In the end though, all that really matters is the roses you select as parents work with you in achieving your goals. Mr Moor's unrestrained imagination and "the rose will find the way" philosophy made him one of the greats. And Kim has certainly been very successfully in following that philosophy.
Reply #7 of 6 posted 26 DEC 18 by ms_margaret
Baby tooth is pretty to me.
Reply #4 of 6 posted 26 FEB 13 by Kim Rupert
Hi Patricia, yes, it's possible your seedlings could be diploid or even triploid, but seriously, don't worry about it. As Rose Man offered, some very prolific, well known and successful hybridizers pay no attention to ploidy. Ralph Moore and from a recent interview in the Rose Hybridizers Association newsletter, William Radler (Knock Out's daddy), to name just two. As Mr. Moore loved to say, "the rose will find the way!" and believe me, they usually do.

Early infertility problems in Tea crosses were chalked up to their being triploid, but as has been consistently seen, many triploids are wonderfully fertile, so I believe the Tea fertility issues were likely due to some other issues. Mr. Moore's Golden Angel is triploid and it has been used successfully with many roses. My own Lynnie is triploid and you would be very hard pressed to find another rose with greater fertility and excellent germination.

Personally, I don't usually pay attention to ploidy in planning crosses. I may look out of interest, but more often than not, as Mr. Moore repeatedly stated, the rose does find the way. Good luck!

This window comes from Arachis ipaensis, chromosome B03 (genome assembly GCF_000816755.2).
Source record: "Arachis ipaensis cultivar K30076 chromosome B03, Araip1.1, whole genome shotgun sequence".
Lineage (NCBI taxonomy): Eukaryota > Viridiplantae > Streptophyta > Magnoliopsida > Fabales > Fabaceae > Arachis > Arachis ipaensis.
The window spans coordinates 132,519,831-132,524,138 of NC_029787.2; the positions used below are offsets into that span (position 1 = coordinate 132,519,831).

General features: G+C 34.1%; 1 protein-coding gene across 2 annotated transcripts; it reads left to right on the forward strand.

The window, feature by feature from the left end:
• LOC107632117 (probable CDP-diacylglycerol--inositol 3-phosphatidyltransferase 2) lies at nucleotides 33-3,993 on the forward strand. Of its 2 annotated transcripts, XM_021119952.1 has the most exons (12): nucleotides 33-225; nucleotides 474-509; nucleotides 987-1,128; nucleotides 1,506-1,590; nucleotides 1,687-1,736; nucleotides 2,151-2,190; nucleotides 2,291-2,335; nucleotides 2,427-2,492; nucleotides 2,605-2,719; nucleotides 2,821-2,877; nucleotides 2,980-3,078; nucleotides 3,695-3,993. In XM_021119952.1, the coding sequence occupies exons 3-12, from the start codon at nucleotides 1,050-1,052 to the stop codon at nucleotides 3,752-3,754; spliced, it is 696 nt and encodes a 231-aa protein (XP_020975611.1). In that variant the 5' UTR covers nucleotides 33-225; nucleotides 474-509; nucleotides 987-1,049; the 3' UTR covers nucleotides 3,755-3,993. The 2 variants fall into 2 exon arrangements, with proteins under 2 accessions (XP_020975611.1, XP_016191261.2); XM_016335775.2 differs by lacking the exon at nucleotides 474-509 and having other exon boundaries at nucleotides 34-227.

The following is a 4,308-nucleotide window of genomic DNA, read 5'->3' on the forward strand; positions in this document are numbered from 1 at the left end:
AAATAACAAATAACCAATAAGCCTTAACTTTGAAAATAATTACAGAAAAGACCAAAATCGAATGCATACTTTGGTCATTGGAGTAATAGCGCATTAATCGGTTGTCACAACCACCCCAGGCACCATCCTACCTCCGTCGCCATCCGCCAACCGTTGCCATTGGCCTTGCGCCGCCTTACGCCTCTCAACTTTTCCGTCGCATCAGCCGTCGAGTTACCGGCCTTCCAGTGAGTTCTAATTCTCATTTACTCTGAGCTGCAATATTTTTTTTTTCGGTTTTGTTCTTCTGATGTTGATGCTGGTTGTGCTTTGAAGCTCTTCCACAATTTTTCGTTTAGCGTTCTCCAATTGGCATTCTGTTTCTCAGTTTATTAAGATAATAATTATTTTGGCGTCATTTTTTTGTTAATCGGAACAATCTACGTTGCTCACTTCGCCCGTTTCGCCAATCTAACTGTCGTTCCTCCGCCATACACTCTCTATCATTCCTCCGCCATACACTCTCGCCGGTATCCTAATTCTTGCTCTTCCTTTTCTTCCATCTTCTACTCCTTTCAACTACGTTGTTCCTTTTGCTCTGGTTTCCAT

Reply #6 of 6 posted 26 FEB 13 by Patricia Routley
Thanks Kim and Rose Man. One of these days when I get to 94 and too old for all this [ahem, worrying] and gardening and hard-work nonsense, I am going to live in a unit and have my balcony jam-packed with pots of Ralph Moore’s miniatures. That should keep me happy.

Roses spring up here in this acid soil garden like fleas on a dog’s back. Mostly I just hoe them out, but a few get away from me and I leave them to bloom. I get a bit of amusement from the names, like the pink single multiflora/‘Menja’ lookalike which sprang up under ‘Honey Flow’ and that I’ve called ‘Bloomin Routley!’ and the seedling which looked very much like ‘Thisbe’ copped the name of ‘Fizzbee’. Its good fun!